Before I left California, I dreaded the idea of paddling in the rain all day, every day. But, I ended up praying for it when I got to the Amazon. The rain blocked the brutal rays of the sun and cooled me down. Most days it would rain three to five times, sometimes torrentially like one to two inches an hour, but, ironically, during the day, with everything packed in relatively water resistant dry bags, it rarely would rain and the sun would beat brutally down on us. But, the minute everything was unpacked to make camp, a downpour would often ensue.

There was not a single night that I do not remember seeing lightning. Even if the sky was filled with stars above us, there would be lightning somewhere in the distance. It was magnificently beautiful to see these flashes of light backed by dramatic black clouds with the golden hues of sunset filling the rest of the sky.

It rained literally every single night. My greatest hope was just to be able to set-up my tent and try to protect my camera equipment, before it began to pour.  And, it was still miserably hot. I thankfully bought an expensive hot weather tent for this expedition. This allowed me to fold up the rain fly and enjoy the cooling air while being protected from insects, when it was not raining. Then, deploy the rain fly quickly when it started to pour. This inevitably happened just as I was immersed in a deep dream at 1 or 2 in the morning. I slept in just skivvies, still wet from my nightly soaking in the river to cool down. I’d take off the rest of my wet clothes once in the tent and use those as a cooling blanket and pillow. Even if rain did not fall from the sky, most mornings the heavy moisture -laden air in the form of fog, would create rain. This was not a drip here and there, but rather bona fide rain. There was never a time things dried out completely, and the stench of mildew became pervasive.

One night there was a torrential down pour for a couple of hours. I was transferring images to multiple back-up drives to go in different boats in case one of the kayaks or the canoe was flooded or lost. After the rain, it cleared up and there wasn’t a cloud in the dark starry sky. Suddenly, there was a booming clap just on the other side of the river like a bomb had gone off. Often we would hear great trees come crashing down somewhere deep in the veiling jungle. This night, however, the sound was different and seemingly a 1,000 times as loud, like a thunderclap. But, there was no storm. I kept looking out my tent expecting to see a bright flash of light emanating from where the sound was issuing, but there was none. This continued throughout the night. The next morning Marc explained what created the booms. Young trees in their race for survival shoot up to reach sunlight. Then, their trunks expand and strengthen to support their weight. When it rains hard, huge amounts of water race up a tree’s trunk. The additional weight of this water becomes too much for some young trees still strengthening their trunks, and they actually split under the axial compression load. Marc believes this critical failure causes the crack to propagate faster than the speed of sound that in turn causes a sonic boom. I christened this natural phenomena exploding trees.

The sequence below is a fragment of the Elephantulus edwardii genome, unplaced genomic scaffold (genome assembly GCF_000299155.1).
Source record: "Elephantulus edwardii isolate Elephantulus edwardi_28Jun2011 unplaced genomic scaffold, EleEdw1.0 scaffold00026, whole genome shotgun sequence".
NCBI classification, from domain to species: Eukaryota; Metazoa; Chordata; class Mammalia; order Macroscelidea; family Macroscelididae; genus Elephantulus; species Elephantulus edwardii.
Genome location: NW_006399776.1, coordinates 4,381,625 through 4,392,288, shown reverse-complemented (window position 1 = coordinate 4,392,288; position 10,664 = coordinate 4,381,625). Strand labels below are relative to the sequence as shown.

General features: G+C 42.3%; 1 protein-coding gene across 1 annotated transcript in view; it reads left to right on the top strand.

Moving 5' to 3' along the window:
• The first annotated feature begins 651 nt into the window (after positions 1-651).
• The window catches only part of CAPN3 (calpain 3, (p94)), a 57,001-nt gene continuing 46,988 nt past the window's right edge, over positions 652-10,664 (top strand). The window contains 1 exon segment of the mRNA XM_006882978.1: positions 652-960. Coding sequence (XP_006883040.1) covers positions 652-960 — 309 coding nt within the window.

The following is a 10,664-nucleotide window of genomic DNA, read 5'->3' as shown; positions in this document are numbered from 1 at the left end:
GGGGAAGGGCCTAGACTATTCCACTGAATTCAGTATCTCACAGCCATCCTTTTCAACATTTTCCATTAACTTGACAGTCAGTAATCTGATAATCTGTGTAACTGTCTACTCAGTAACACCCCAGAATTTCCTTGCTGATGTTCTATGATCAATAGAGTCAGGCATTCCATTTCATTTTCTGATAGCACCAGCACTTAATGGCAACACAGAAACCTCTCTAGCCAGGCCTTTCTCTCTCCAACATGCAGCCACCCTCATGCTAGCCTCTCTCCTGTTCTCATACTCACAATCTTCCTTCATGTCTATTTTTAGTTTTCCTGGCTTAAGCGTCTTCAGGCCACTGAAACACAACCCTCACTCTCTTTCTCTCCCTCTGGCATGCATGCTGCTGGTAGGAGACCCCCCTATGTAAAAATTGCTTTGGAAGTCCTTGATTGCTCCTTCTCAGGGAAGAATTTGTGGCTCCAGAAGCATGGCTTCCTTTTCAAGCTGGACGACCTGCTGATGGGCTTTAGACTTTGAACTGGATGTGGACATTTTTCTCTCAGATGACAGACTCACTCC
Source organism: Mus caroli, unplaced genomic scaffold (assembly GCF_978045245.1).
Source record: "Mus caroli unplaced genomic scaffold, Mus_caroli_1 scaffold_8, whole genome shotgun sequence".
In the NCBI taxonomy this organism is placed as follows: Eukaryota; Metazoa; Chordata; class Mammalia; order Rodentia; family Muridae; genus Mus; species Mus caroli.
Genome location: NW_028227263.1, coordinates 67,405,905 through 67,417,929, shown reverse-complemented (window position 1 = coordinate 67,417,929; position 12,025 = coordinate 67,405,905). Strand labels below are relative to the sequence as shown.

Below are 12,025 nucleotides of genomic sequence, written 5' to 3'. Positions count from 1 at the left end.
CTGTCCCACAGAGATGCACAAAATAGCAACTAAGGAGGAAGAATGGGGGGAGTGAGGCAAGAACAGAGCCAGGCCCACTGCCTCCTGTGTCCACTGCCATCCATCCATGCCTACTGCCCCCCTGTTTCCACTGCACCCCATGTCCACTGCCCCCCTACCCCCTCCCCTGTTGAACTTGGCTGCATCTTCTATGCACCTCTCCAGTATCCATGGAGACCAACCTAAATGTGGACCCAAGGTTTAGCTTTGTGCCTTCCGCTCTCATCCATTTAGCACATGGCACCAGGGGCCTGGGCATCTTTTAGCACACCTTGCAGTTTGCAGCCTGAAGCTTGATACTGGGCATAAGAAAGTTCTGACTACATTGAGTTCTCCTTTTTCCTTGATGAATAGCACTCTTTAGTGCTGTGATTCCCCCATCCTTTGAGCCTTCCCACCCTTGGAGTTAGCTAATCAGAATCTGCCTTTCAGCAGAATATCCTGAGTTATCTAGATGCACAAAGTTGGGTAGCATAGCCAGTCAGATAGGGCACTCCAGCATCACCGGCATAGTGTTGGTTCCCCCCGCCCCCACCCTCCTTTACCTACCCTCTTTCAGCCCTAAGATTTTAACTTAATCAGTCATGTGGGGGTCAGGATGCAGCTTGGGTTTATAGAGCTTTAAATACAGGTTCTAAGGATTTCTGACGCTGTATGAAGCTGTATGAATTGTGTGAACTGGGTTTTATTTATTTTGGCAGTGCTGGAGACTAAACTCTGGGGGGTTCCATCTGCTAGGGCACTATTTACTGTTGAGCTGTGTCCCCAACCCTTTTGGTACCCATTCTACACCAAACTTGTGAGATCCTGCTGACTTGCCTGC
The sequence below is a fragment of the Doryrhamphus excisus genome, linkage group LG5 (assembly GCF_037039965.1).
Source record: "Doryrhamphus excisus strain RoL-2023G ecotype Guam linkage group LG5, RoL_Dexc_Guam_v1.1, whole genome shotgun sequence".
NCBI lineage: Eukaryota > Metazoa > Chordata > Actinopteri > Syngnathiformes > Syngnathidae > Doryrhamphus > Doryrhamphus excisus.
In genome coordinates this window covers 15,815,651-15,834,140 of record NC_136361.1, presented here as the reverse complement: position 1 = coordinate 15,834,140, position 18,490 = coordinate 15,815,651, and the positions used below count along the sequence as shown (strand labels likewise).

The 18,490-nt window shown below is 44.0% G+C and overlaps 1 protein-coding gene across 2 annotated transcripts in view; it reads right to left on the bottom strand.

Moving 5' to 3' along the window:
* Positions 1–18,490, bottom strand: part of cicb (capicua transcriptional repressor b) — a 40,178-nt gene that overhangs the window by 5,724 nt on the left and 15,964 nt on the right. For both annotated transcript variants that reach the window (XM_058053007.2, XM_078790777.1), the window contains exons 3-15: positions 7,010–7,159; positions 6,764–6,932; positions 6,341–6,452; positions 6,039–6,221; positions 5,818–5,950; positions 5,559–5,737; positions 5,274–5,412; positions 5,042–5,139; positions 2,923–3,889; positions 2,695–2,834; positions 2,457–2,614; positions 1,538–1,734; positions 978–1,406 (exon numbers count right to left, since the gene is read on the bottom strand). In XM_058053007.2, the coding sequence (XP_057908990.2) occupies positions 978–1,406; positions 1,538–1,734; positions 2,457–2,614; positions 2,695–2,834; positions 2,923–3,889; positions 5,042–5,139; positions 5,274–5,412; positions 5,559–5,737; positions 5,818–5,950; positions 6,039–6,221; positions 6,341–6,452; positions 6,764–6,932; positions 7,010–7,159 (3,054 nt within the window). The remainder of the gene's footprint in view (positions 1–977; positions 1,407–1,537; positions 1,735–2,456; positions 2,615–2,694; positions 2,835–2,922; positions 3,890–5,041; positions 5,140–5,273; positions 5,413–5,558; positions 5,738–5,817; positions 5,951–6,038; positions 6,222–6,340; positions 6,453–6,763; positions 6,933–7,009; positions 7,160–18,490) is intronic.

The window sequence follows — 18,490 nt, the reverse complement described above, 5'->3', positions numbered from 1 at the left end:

There is not room enough here to fully describe the piranha attacks, the dangerous endangered Giant River Otters, an encounter while swimming with an aggressive giant crocodile, hostile Indians, the menacing jaguar, an encounter with the dreaded and very poisonous stingray, an aggressive troop of huge wild monkeys descending from above, mishaps in the rapids, and so much more that happened. And, we have only begun to analyze the scientific information.

Yet, it’s worth mentioning our post expedition weigh-in. The Brazilians ribbed me that with all the food I had eaten I’d probably weigh more. This, even after Angonese’s daughter had texted after seeing a group photo on the successful completion of the expedition asking: “What did you guys do to Jeffrey?!”  I had tried to maintain my insurance weight, but paddling that canoe was hard work. And, a scale doesn’t lie. Despite eating twice as much as the others, they lost just three to five pounds each while I lost 20.

The Roosevelt River is an incredibly unique wilderness that will disappear in the next few years without protection. My new ambition is to work with my Brazilian friends to create a World Heritage Site of the entire 500 miles.